language = "English",
volume = "24",
pages = "108--115",
journal = "European Journal of Preventive Cardiology",
issn = "2047-4873",
publisher = "Sage Publications Ltd",
number = "3",

}

Psychosocial perspectives in cardiovascular disease. / Pedersen, S.S.; von Kaenel, R.; Tully, P.J.; Denollet, J.

In: European Journal of Preventive Cardiology, Vol. 24, No. 3, 06.2017, p. 108-115.

Research output: Contribution to journalArticleScientificpeer-review

TY - JOUR

T1 - Psychosocial perspectives in cardiovascular disease

AU - Pedersen, S.S.

AU - von Kaenel, R.

AU - Tully, P.J.

AU - Denollet, J.

PY - 2017/6

Y1 - 2017/6

N2 - Adaptation to living with cardiovascular disease may differ from patient to patient and is influenced not only by disease severity and limitations incurred by the disease but also by socioeconomic factors (e.g. health literacy), the patients’ psychological make-up and susceptibility to distress. Co-morbid depression and/or anxiety is prevalent in 20% of patients with cardiovascular disease, which may be either transient or chronic. Distress, such as depression, reduces adherence, serves as a barrier to behaviour change and the adoption of a healthy lifestyle, and increases the risk that patients drop out of cardiac rehabilitation, impacting on patients’ quality of life, risk of hospitalisation and mortality. Hence it is paramount to identify this subset of high-risk patients in clinical practice. This review provides a general overview of the prevalence of selected psychosocial risk factors, their impact on patient-reported and clinical outcomes, and biological and behavioural mechanisms that may explain the association between psychosocial factors and health outcomes. The review also provides recommendations on which self-report screening measures to use to identify patients at high risk due to their psychosocial profile, and the effectiveness of available trials that target these risk factors. Despite challenges and barriers associated with screening of patients combined with appropriate treatment, it is paramount that we treat not only the heart but also the mind in order to improve the quality of care and patient and clinical outcomes.

AB - Adaptation to living with cardiovascular disease may differ from patient to patient and is influenced not only by disease severity and limitations incurred by the disease but also by socioeconomic factors (e.g. health literacy), the patients’ psychological make-up and susceptibility to distress. Co-morbid depression and/or anxiety is prevalent in 20% of patients with cardiovascular disease, which may be either transient or chronic. Distress, such as depression, reduces adherence, serves as a barrier to behaviour change and the adoption of a healthy lifestyle, and increases the risk that patients drop out of cardiac rehabilitation, impacting on patients’ quality of life, risk of hospitalisation and mortality. Hence it is paramount to identify this subset of high-risk patients in clinical practice. This review provides a general overview of the prevalence of selected psychosocial risk factors, their impact on patient-reported and clinical outcomes, and biological and behavioural mechanisms that may explain the association between psychosocial factors and health outcomes. The review also provides recommendations on which self-report screening measures to use to identify patients at high risk due to their psychosocial profile, and the effectiveness of available trials that target these risk factors. Despite challenges and barriers associated with screening of patients combined with appropriate treatment, it is paramount that we treat not only the heart but also the mind in order to improve the quality of care and patient and clinical outcomes.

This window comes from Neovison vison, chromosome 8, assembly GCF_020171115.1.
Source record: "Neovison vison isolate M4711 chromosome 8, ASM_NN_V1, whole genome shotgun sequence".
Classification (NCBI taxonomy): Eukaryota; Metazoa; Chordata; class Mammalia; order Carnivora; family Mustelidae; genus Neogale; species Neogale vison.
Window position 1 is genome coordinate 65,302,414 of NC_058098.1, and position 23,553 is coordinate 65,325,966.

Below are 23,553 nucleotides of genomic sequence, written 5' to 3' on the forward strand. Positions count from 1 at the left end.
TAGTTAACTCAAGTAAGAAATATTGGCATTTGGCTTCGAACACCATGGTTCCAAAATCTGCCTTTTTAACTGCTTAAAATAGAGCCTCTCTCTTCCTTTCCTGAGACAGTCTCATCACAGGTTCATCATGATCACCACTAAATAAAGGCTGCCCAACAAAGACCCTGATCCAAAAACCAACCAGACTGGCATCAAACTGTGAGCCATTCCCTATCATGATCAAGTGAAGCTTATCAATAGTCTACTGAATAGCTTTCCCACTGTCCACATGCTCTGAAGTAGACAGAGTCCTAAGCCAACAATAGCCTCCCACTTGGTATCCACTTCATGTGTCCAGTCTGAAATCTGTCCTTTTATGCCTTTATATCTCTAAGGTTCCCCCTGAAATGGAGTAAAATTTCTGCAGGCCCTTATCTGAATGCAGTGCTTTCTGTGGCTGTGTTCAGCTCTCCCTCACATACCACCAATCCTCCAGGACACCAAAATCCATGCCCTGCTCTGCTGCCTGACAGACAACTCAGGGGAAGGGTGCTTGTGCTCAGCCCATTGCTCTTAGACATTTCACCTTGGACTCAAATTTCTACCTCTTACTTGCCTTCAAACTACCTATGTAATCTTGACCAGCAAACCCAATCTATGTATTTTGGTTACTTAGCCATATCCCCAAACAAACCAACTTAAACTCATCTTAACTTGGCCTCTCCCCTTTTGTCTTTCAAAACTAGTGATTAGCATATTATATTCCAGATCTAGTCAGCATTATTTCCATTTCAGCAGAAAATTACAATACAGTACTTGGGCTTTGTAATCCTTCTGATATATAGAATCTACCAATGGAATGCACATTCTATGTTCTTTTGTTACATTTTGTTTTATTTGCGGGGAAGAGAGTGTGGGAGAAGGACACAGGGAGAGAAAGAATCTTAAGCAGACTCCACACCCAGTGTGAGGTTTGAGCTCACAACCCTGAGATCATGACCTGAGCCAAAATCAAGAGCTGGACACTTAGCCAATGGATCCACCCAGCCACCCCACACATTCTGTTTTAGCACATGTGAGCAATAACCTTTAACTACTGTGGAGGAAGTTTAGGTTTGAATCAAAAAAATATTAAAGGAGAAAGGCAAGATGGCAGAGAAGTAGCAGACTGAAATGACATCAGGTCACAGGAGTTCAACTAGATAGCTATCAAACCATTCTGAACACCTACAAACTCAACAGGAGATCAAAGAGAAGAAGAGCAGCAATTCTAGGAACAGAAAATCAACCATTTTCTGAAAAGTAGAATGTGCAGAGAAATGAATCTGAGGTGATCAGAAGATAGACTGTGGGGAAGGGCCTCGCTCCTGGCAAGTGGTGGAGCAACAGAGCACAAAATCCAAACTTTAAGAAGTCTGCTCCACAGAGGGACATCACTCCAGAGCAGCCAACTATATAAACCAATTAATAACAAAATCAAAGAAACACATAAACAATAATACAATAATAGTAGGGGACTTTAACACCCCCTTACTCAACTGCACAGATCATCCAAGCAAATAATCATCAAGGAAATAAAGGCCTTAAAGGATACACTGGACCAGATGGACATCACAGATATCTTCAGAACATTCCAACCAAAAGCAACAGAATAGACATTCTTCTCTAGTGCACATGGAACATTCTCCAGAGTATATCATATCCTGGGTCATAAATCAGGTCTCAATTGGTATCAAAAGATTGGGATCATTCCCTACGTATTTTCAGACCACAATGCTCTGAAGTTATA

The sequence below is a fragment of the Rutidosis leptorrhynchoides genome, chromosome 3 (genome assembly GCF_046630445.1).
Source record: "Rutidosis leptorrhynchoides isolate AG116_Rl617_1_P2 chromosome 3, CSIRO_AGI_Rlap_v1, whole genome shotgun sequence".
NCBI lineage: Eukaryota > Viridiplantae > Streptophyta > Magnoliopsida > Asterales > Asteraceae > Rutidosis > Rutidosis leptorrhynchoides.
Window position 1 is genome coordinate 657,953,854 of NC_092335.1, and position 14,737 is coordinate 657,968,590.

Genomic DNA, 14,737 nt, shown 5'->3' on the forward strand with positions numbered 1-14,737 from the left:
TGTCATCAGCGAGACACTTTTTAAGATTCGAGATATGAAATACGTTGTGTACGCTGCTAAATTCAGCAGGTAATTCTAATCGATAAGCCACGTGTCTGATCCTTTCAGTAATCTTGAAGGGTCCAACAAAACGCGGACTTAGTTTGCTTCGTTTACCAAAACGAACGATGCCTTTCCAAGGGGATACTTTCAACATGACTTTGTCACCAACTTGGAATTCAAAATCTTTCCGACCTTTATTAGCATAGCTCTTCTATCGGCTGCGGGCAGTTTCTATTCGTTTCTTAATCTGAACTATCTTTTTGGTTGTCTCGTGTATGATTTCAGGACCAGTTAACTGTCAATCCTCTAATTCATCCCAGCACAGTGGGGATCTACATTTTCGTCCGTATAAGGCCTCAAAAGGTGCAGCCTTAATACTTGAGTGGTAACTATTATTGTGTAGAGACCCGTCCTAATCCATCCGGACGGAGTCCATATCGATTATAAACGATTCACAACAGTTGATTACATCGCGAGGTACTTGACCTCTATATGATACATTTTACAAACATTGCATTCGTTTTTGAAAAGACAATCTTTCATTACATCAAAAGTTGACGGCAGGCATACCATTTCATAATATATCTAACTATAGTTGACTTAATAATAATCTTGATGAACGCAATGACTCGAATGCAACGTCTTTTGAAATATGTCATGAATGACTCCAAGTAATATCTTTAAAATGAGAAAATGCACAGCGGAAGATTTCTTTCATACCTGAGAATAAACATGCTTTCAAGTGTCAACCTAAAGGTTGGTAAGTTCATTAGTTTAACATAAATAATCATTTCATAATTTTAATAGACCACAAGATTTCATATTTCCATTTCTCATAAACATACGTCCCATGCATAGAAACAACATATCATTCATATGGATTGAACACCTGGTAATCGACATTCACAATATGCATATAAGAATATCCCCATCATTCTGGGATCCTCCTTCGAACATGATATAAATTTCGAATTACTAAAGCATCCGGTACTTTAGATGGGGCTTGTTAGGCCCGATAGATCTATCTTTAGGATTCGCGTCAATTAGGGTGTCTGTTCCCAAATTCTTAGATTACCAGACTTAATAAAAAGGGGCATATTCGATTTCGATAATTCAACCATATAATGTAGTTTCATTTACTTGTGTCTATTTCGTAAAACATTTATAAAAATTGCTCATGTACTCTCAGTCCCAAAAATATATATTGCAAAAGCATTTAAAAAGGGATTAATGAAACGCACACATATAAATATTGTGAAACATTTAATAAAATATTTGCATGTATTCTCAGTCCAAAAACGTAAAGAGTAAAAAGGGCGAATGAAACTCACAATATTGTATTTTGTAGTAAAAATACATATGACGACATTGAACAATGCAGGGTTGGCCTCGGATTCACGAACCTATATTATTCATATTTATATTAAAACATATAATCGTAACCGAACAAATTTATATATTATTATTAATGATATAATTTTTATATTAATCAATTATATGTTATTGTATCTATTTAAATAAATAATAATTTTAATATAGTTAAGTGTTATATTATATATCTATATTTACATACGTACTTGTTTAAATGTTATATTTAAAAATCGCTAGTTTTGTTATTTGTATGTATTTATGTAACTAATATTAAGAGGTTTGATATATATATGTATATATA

U2 - 10.1177/2047487317703827

DO - 10.1177/2047487317703827

M3 - Article

VL - 24

SP - 108

EP - 115

JO - European Journal of Preventive Cardiology

JF - European Journal of Preventive Cardiology

SN - 2047-4873

IS - 3

ER -